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Area of a circle

Area of a circle

Area of a circle

A circle is one of the most simple objects. It is a shape that has a round shape and can be drawn in curves and lines. A circle is described by having two points with a radius. The area of a circle is calculated by making the area of a circle equal to the product of the radii multiplied by the square of the radius.The area of a circle formula is useful for measuring the region occupied by a circular field or a plot. Suppose, if you have a circular table, then the area formula will help us to know how much cloth is needed to cover it completely. The area formula will also help us to know the boundary length i.e., the circumference of the circle. Does a circle have volume? No, a circle doesn't have a volume. A circle is a two-dimensional shape, it does not have volume. A circle only has an area and perimeter/circumference. Let us learn in detail about the area of a circle, surface area, and its circumference with examples.

LENGHT

Circumference: The circumference of the circle is equal to the length of its boundary. This means that the perimeter of a circle is equal to its circumference. The length of the rope that wraps around the circle's boundary perfectly will be equal to its circumference. The below-given figure helps you visualize the same. The circumference can be measured by using the given formula:A circle can be divided into many small sectors which can then be rearranged accordingly to form a parallelogram. When the circle is divided into even smaller sectors, it gradually becomes the shape of a rectangle. We can clearly see that one of the sides of the rectangle will be the radius and the other will be half the length of the circumference, i.e, π. As we know that the area of a rectangle is its length multiplied by the breadth which is π multiplied to 'r'. Therefore, the area of the circle is πr to varying degrees of mathematical rigor. The most famous of these is Archimedes' method of exhaustion, one of the earliest uses of the mathematical concept of a limit, as well as the origin of Archimedes' axiom which remains part of the standard analytical treatment of the real number system. The original proof of Archimedes is not rigorous by modern standards, because it assumes that we can compare the length of arc of a circle to the length of a secant and a tangent line, and similar statements about the area, as geometrically evident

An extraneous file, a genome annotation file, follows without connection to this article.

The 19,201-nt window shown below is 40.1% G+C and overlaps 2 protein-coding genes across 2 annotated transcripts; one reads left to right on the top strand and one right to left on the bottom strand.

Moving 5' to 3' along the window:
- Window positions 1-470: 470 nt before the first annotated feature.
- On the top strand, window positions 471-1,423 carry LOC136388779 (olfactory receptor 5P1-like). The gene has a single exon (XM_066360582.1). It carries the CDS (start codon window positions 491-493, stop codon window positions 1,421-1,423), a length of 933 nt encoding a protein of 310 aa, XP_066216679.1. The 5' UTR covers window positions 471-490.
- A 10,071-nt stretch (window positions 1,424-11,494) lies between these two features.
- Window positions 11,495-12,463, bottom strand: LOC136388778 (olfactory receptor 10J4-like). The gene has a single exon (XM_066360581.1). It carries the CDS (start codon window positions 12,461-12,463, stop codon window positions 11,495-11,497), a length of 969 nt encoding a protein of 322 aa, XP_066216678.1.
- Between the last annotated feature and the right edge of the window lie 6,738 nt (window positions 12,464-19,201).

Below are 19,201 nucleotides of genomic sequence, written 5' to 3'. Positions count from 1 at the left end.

Following Satō Moshun (Smith & Mikami 1914, pp. 130–132) and Leonardo da Vinci (Beckmann 1976, p. 19), we can use inscribed regular polygons in a different way. Suppose we inscribe a hexagon. Cut the hexagon into six triangles by splitting it from the center. Two opposite triangles both touch two common diameters; slide them along one so the radial edges are adjacent. They now form a parallelogram, with the hexagon sides making two opposite edges, one of which is the base, s. Two radial edges form slanted sides, and the height, h is equal to its apothem (as in the Archimedes proof). In fact, we can also assemble all the triangles into one big parallelogram by putting successive pairs next to each other. The same is true if we increase it to eight sides and so on. For a polygon with 2n sides, the parallelogram will have a base of length ns, and a height h. As the number of sides increases, the length of the parallelogram base approaches half the circle circumference, and its height approaches the circle radius. In the limit, the parallelogram becomes a rectangle with width πr and height r. (Source: en.wikipedia.org)

 

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